Ask your butcher for the neck fillet of a mature lamb, or hogget if mutton is unavailable. The cauliflower has the same comforting depth of flavour as a well-made cauliflower cheese, but is less cloying or heavy, and wonderfully quick and easy to make. I make cauliflower cheese with copious
amounts of mustard and tongue-blistering cheddar, but I’ve come to prefer this puree, especially with lamb.
1.6kg cauliflower (roughly 2 heads) 150g butter, plus more for frying 20g dry yeast 150ml milk 1 tsp salt, plus a little extra 2 mutton or hogget neck fillets 250g purple sprouting broccoli Rapeseed oil
1 Heat the oven to 220C/425F/gas mark 7. Trim the cauliflower of leaves, then break it down by hand by tearing off the florets and pulling them apart, till they’re in roughly 1cm pieces. Chop the stems into slices of similar size, or use a grater.
2 Dice the butter, add it to a heavy pan on a high heat, and add the cauliflower, the yeast, and around 1 tsp salt. Stir constantly as the cauliflower first sweats, then browns, then collapses entirely. At this point some of the butter will separate out, and can be poured away. Add the milk, and keep stirring as it returns to temperature, then transfer it to a blender for blitzing, or a chinois for passing. It should have the texture of very smooth mashed potato. The browning process brings out the cauliflower’s beguiling sweetness and nuttiness, and the yeast balances this with a pronounced savour and an appetising suggestion of bitterness.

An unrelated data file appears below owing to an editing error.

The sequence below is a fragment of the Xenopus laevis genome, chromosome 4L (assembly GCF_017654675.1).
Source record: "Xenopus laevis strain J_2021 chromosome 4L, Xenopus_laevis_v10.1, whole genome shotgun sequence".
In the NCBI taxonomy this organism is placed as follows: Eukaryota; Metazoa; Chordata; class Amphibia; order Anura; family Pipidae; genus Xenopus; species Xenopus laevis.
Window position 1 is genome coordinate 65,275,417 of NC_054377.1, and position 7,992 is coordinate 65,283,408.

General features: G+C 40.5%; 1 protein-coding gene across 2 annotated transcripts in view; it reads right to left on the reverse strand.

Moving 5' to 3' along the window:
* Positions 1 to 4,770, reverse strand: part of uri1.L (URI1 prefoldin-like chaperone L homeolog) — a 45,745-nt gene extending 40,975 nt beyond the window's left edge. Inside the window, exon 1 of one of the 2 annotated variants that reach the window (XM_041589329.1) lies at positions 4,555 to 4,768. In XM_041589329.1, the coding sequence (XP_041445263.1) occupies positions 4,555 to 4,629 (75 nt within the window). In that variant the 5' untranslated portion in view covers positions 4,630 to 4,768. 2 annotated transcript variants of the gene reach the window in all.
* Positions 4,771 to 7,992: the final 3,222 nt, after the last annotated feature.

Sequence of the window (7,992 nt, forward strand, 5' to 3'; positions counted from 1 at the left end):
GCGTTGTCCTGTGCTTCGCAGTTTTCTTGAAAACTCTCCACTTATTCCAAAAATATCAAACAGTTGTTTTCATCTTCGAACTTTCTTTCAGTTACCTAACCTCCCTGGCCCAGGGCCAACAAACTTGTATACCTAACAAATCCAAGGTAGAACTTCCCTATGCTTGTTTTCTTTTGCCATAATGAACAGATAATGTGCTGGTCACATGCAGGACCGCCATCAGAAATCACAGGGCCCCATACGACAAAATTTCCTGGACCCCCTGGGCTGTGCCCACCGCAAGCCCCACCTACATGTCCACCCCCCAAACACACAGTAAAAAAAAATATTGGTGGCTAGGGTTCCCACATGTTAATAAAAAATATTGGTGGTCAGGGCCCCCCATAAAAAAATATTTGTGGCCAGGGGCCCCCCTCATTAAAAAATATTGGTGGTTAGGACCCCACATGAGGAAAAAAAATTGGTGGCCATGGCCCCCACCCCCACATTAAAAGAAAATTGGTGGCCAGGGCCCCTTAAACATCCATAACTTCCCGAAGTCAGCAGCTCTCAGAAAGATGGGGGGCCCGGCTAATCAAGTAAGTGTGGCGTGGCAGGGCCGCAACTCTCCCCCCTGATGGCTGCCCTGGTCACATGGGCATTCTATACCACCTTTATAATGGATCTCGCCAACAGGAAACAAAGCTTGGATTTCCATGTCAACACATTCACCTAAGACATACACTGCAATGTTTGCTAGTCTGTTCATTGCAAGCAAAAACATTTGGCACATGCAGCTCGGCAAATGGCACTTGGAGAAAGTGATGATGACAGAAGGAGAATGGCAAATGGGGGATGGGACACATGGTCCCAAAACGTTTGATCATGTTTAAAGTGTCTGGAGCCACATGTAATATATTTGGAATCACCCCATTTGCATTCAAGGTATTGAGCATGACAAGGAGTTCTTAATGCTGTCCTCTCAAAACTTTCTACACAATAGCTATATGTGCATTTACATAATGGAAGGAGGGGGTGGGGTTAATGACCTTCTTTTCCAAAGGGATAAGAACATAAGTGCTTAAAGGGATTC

3 Salt the fillets all over, put them in a frying pan with 50g foaming butter, and slowly roll them to brown on all sides for 5 minutes or so. When thoroughly brown, put them in the oven for 5 minutes, remove, and rest.
4 Heat a dry skillet over a hot flame till hazy. Toss the broccoli in oil and a pinch of salt, then deposit in a pan. It should start to soften and char after 10 seconds or so. Toss it around the pan for 30 seconds, and remove.
Carrots, kohlrabi tops, anchovy
I cook a lot with anchovy: I use it at home like one might use a stock cube. I think anchovies’ savoury properties are once again as highly regarded here as they have been in many other cultures these past millennia: take, for example, the fermented fish sauces of South-east Asia and the Roman garum. I also like their alchemical magic – they transform from a watery, marine element to a rich, earthy one when cooked with fruits of the soil.
Serves 4 as a side
500g butter 50g high-quality, salted anchovies (not the awful chewy, whiskery little slugs you find in domestic tins) 25g peeled fresh garlic, pasted 1 large bunch of fresh carrots 1 large bunch/10 kohlrabi tops 100g sourdough crumbs Olive oil or coldpressed rapeseed oil, enough to coat the crumbs - about 50ml 5g lemon zest
1 Melt the butter in a gratin dish. Meanwhile, mince the anchovies and garlic. Stir into the molten butter. Preheat the oven to 180C/350F/gas mark 4. Top, trim and rinse carrots. Add to your dish and coat in the butter, then put in the oven for 15 minutes.
2 Blanch the tops of kohlrabi, beetroot, or chard (or any dark leaf not so delicate as spinach nor robust at kale) in salted water for 2 minutes.
3 Toss some sourdough crumbs in oil, and put on a flat tray in the oven with the carrots. Check after 10 minutes to ensure even browning – no more than golden and nutty. You want to retain some bite to the carrots.
4 Remove the carrots to a warm bowl, toss through with the tops. Whisk the butter, anchovy and garlic to break up and disperse the softened sediment, then pour it over the contents of the bowl. Finish with the warm crumbs.